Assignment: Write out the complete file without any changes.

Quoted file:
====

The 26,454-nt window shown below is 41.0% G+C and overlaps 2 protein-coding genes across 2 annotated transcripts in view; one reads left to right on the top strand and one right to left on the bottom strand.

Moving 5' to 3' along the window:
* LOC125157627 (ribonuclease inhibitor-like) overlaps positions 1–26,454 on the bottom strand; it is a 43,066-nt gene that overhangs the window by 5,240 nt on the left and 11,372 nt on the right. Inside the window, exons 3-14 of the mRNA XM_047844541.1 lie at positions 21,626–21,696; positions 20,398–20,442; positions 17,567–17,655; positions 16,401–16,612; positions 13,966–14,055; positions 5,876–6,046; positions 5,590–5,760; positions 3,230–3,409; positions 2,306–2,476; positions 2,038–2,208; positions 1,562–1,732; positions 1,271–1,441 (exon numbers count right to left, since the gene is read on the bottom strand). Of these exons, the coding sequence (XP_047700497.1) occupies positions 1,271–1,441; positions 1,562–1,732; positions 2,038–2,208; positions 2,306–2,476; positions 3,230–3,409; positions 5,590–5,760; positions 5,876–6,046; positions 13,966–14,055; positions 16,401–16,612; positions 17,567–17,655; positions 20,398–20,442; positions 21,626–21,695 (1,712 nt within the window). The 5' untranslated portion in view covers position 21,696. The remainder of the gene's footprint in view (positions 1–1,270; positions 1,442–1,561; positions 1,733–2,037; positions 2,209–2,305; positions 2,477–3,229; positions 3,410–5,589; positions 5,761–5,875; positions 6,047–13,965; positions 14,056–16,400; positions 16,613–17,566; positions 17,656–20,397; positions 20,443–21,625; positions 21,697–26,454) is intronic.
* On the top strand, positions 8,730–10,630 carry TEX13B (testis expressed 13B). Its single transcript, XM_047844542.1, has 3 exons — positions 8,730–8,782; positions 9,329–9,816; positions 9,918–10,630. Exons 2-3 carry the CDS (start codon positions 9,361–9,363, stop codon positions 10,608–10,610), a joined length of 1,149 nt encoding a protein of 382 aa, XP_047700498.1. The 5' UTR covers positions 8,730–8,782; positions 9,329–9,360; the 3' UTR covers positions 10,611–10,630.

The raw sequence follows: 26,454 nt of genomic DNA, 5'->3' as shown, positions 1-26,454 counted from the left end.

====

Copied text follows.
The 26,454-nt window shown below is 41.0% G+C and overlaps 2 protein-coding genes across 2 annotated transcripts in view; one reads left to right on the top strand and one right to left on the bottom strand.

Moving 5' to 3' along the window:
* LOC125157627 (ribonuclease inhibitor-like) overlaps positions 1–26,454 on the bottom strand; it is a 43,066-nt gene that overhangs the window by 5,240 nt on the left and 11,372 nt on the right. Inside the window, exons 3-14 of the mRNA XM_047844541.1 lie at positions 21,626–21,696; positions 20,398–20,442; positions 17,567–17,655; positions 16,401–16,612; positions 13,966–14,055; positions 5,876–6,046; positions 5,590–5,760; positions 3,230–3,409; positions 2,306–2,476; positions 2,038–2,208; positions 1,562–1,732; positions 1,271–1,441 (exon numbers count right to left, since the gene is read on the bottom strand). Of these exons, the coding sequence (XP_047700497.1) occupies positions 1,271–1,441; positions 1,562–1,732; positions 2,038–2,208; positions 2,306–2,476; positions 3,230–3,409; positions 5,590–5,760; positions 5,876–6,046; positions 13,966–14,055; positions 16,401–16,612; positions 17,567–17,655; positions 20,398–20,442; positions 21,626–21,695 (1,712 nt within the window). The 5' untranslated portion in view covers position 21,696. The remainder of the gene's footprint in view (positions 1–1,270; positions 1,442–1,561; positions 1,733–2,037; positions 2,209–2,305; positions 2,477–3,229; positions 3,410–5,589; positions 5,761–5,875; positions 6,047–13,965; positions 14,056–16,400; positions 16,613–17,566; positions 17,656–20,397; positions 20,443–21,625; positions 21,697–26,454) is intronic.
* On the top strand, positions 8,730–10,630 carry TEX13B (testis expressed 13B). Its single transcript, XM_047844542.1, has 3 exons — positions 8,730–8,782; positions 9,329–9,816; positions 9,918–10,630. Exons 2-3 carry the CDS (start codon positions 9,361–9,363, stop codon positions 10,608–10,610), a joined length of 1,149 nt encoding a protein of 382 aa, XP_047700498.1. The 5' UTR covers positions 8,730–8,782; positions 9,329–9,360; the 3' UTR covers positions 10,611–10,630.

The raw sequence follows: 26,454 nt of genomic DNA, 5'->3' as shown, positions 1-26,454 counted from the left end.